My tutor glanced at the sculpture out of the corner of his eye and scowled. “We don’t have time for this, Angie. We’re here to find your aunt or clues to her whereabouts.”
I nodded. “I know. It’s jus –”
“Angie,” a strangled whisper echoed in my head. I watched as a furrow appeared on my tutor’s brow. Curious. Was his expression a reaction to the whisper or just coincidence?
“Let’s go,” he urged, moving towards the double doors. “This was a waste of time. There’s nothing for us here.”
“Wait!” I exclaimed, convinced that it wasn’t mere coincidence and that there was something he wasn’t sharing with me. I caught his arm and forced him to stop midstride. “I know you heard that. You heard that whisper. It called my name.”
He roughly shook off my hand and continued towards the exit without looking back. He cautioned, “Angie, leave it alone.”
I wasn’t good at heeding warnings from anyone whether written or spoken so why would my tutor expect me to do so now? I sprinted after him and positioned myself between the doors that lead to the front hall and where he stood in the studio. It was obvious to me that he knew something and was attempting to avoid sharing the information with me. I wasn’t going to stand for it, not again. Transparency was a priority to me, the more information I had the more comfortable I felt.
“You’re kidding me, right? When have I ever listened to your warnings, Mr. Stokes?”
“Well, I really wish you would just this once,” he explained, caressing the scar on his forehead. “As usual, you have no idea what you’d be getting into if you were to engage with that. Back there,” he said, gesturing behind him with his thumb, “is a power that you shouldn’t try to manipulate. It’s something even your aunt knew to leave alone.”
Instead of instilling restraint or fear within me, he was intriguing me even further. I was fascinated and wanted to know more. I needed to know more. Maybe the power he alluded to had something to do with my missing time. It probably had something to do with Aunt Rachel.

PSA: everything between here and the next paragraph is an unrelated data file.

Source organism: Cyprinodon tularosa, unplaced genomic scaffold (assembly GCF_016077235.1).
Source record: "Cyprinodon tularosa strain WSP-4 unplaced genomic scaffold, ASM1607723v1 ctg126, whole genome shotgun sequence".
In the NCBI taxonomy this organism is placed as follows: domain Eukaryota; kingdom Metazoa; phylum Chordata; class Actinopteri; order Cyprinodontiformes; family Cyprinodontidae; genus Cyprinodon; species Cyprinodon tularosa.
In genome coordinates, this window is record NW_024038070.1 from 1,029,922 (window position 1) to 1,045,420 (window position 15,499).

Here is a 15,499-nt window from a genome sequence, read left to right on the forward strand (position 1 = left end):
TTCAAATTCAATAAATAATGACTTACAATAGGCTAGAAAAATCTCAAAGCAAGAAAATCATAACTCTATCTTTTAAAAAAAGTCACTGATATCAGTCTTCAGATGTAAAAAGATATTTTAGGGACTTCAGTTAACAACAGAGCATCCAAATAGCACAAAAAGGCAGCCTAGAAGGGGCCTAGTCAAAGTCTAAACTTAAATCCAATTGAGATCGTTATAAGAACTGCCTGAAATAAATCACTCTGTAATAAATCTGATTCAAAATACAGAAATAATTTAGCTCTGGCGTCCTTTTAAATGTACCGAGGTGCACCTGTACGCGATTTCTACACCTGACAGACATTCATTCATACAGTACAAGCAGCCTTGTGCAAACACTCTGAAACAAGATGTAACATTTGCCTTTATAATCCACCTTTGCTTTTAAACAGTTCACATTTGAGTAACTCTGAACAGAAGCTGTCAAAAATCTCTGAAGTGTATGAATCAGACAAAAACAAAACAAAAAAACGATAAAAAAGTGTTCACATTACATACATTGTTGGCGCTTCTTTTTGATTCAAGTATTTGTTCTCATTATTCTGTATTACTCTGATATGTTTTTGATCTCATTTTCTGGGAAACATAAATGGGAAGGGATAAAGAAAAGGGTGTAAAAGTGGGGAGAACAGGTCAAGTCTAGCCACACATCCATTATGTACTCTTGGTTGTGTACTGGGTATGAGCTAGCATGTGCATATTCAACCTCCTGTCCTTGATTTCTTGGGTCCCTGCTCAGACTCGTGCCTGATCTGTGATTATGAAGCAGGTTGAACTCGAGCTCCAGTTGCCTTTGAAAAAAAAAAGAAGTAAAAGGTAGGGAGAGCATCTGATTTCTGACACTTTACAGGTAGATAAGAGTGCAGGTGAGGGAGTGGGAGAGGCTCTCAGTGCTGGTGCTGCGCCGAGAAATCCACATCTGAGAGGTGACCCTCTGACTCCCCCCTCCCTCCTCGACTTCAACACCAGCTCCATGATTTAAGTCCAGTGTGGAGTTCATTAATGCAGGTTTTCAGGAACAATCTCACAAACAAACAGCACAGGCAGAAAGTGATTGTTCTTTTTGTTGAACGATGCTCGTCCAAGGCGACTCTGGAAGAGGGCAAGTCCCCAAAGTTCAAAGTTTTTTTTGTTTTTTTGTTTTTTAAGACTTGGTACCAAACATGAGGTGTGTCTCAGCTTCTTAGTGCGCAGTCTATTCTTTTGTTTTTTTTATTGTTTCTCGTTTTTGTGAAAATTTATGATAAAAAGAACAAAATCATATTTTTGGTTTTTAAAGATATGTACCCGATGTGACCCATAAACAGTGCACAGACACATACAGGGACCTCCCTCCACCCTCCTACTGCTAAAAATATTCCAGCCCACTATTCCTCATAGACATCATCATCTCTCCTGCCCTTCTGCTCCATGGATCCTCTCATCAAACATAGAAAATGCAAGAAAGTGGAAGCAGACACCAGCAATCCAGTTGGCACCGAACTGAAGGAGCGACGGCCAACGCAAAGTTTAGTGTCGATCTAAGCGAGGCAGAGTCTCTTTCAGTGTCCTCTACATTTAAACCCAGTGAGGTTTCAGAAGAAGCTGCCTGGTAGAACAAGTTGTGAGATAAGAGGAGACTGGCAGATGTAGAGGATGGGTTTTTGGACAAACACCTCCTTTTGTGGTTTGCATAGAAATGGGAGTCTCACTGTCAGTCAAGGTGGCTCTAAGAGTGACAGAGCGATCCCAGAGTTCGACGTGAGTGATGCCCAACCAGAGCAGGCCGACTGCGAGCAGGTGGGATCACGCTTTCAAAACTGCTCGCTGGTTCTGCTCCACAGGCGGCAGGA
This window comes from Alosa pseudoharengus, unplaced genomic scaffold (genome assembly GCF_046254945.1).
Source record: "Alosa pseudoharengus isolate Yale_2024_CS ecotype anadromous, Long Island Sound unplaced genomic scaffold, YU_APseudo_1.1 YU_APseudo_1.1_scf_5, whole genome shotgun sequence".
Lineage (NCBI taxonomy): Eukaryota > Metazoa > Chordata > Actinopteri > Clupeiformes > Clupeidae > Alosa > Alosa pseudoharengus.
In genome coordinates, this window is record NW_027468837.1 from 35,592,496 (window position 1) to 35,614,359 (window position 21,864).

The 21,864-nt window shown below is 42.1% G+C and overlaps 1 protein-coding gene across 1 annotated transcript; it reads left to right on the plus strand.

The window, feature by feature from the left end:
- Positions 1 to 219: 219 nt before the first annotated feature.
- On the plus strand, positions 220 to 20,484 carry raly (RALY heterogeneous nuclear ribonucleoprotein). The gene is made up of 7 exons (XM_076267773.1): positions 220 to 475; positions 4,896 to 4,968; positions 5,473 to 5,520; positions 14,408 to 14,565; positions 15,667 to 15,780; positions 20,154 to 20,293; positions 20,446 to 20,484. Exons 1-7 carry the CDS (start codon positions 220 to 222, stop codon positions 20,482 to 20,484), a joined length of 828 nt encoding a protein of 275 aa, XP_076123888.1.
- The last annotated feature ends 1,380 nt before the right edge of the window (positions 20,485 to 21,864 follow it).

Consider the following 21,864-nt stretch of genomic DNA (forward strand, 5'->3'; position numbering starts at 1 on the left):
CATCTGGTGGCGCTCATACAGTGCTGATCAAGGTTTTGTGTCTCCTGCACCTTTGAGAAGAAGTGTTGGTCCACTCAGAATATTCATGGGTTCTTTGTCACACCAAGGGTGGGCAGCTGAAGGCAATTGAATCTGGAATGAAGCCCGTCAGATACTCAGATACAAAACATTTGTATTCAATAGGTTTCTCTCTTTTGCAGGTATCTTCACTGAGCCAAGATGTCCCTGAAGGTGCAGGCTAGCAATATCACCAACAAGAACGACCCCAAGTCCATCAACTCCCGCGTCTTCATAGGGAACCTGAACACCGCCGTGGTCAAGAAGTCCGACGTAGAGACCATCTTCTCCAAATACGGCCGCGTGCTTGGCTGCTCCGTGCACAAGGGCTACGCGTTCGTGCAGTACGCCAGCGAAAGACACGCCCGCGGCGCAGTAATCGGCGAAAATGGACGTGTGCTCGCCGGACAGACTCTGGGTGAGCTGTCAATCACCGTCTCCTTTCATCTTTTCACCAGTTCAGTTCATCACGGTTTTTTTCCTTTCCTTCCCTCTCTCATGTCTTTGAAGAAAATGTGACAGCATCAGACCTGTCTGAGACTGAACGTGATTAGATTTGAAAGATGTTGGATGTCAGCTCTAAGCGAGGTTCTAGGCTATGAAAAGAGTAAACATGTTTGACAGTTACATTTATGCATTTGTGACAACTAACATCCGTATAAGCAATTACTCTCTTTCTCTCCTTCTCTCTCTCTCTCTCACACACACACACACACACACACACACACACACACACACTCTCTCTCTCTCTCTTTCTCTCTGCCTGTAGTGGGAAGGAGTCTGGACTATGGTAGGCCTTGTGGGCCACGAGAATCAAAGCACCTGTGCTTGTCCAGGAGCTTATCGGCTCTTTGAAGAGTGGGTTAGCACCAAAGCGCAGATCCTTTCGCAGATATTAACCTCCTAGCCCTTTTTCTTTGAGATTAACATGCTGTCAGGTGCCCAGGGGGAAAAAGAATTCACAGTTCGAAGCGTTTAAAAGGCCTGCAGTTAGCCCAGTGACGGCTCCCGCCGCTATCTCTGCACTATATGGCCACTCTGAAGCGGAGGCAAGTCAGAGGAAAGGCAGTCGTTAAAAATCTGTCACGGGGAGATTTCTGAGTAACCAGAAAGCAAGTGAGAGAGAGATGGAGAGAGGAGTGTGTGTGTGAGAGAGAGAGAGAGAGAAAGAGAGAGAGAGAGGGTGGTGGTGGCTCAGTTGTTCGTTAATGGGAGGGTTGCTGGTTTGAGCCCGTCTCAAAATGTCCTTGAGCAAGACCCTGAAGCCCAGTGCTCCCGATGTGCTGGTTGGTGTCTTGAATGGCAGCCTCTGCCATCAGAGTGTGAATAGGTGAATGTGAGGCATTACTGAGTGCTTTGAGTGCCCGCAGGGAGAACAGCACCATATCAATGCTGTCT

“What power? What is it?” I questioned.
Mr. Stokes shrugged. It was clear he was tired of fighting me and acquiesced to my appeal for more information. He removed his glasses carefully sliding them into the pocket of his light blue button up shirt before reaching for my hands and gently but firmly holding each of them palm to palm with his own. The connection created a lemniscate symbol with our arms.
He closed his eyes and took a deep breath, instructing me to do the same and when we reopened them we stared into each other’s eyes. It took just a moment for my essence to tumble into the seas of green that were his irises and to withdraw into my center. I listened for the whispers that I knew would eventually creep into my head. I probed Mr. Stokes’ thoughts … his memories … all of which were submerged beneath layers of murky emotion. The shadows concealed, shrouding that which Mr. Stokes desired to keep hidden from prying minds such as my own, but after sweeping aside the darkness his center gradually opened like the petals of a flower revealing within what I was unconsciously seeking … the whispers gifted me the knowledge.
“I … I …,” I stammered, overwhelmed by the secret I had just learned. “I don’t understand … how?”
“Because we are bonded,” he sighed, releasing my hands and pinching the bridge of his nose before replacing his glasses. “Your aunt must have performed the binding ritual sometime after I left your house on Saturday night. She bequeathed me to you, which bestows upon you power and abilities that you would not usually have access to.”
“She must’ve known,” I said.
“Yes,” he nodded his sad agreement. “She probably did.”